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Journalists Warned Against Organising Press Conferences for MPs

A row has emerged between Parliament and journalists accredited to cover the House over convening press conferences for Members of Parliament. Parliaments Department of Communications and Public Affairs CPA issued a warning today against journalists convening press conferences for Members of Parliament, saying they are overstepping their boundaries.
Journalists interview Security Minister Elly Tumwine recently.
A row has emerged between Parliament and journalists accredited to cover the House over convening press conferences for Members of Parliament.

Parliament's Department of Communications and Public Affairs (CPA) issued a warning today against journalists convening press conferences for Members of Parliament, saying they are overstepping their boundaries.

According to a press statement, journalists accredited to parliament are not supposed to organise press conferences for MPs or any other group.

"We would like to remind you of your duties as Journalists accredited to cover Parliament, which do not include convening Press Conferences for MPs or any other group," the statement reads.

The communication further notes that although the journalists may have personal relations with Members of Parliament, it doesn't mean they should exercise functions that are not meant to be carried out by them.

"We are aware that some MPs may approach you for the same but advise them to liaise with the Department of Communications and Public Affairs, which is mandated to organise such events having established venue, and other administrative issues. There have been times where you have caused clashes at the venues of such meetings,'' the statement reads further.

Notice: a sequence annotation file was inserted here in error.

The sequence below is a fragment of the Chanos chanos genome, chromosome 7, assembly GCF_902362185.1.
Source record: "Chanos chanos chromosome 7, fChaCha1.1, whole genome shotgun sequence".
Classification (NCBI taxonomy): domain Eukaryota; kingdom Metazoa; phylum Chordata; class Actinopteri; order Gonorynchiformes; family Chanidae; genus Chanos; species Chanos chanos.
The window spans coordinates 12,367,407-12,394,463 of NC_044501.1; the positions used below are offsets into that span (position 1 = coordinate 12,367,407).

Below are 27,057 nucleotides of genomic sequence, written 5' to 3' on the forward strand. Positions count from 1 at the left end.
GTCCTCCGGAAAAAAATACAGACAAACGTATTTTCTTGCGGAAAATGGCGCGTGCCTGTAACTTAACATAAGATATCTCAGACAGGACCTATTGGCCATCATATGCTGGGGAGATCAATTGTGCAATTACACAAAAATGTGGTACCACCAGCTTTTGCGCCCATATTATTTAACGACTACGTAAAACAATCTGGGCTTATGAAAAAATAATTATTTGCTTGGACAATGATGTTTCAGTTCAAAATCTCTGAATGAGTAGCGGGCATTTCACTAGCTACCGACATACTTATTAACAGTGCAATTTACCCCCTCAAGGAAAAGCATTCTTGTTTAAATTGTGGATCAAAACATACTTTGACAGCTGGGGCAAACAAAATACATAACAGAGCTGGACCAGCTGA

Parliament warns that the actions of journalists could attract sanctions including but not limited to withdrawal of accreditation.

"You are also advised that for as long as these meetings take place in the precincts of Parliament, you have no business organising such meetings."

Isaac Imaka, the Uganda Parliamentary Press Association (UPPA) president, disagreed on the directive saying journalists' major role is information and they cannot stop attending to an MP who wants to address the press on urgent matters simply because of a notice by Parliament on protocol.

Imaka says MPs contact journalists because Parliament has not done its work in as far as letting the MPs know of the procedure of addressing a press conference.

"An MP comes and approaches you, let's go to the members lounge for a press conference, you cannot resist, you need the story. And if they are saying journalists have organised events that clash, let them organise a specific room for press conferences, where journalists know and also MPs know that it is the place to go for a press conference,"

Imaka suggested that a notice be written to all MPs and taken to their pigeon hole so that each MP can know the procedure of organising press conferences.

He also said that if the issue the Communication and Public Affairs Department of Parliament is trying to raise is that of ethical conduct like soliciting for money for organising press conferences, CPA should say that directly so that the matter is handled.

Ibrahim Ssemujju Nganda, the MP for Kiira Municipality, says that Parliament's department of communication is trying to be relevant. He says since MPs speak to journalists directly, it is unfair for Parliament to stop journalists from organising press conferences.

"Journalists have every liberty to seek to be addressed by MPs, you cannot say it should only be Parliament to organise press conferences, what if they are not around and an MP wants to speak on an urgent matter?" Semujju said.

Often times some journalists have convened press conferences on behalf of Members of Parliament. This includes members of Parliament asking journalists to convene the meeting for them, while in some cases journalists have advised MPs to hold a press conference in regards to a matter.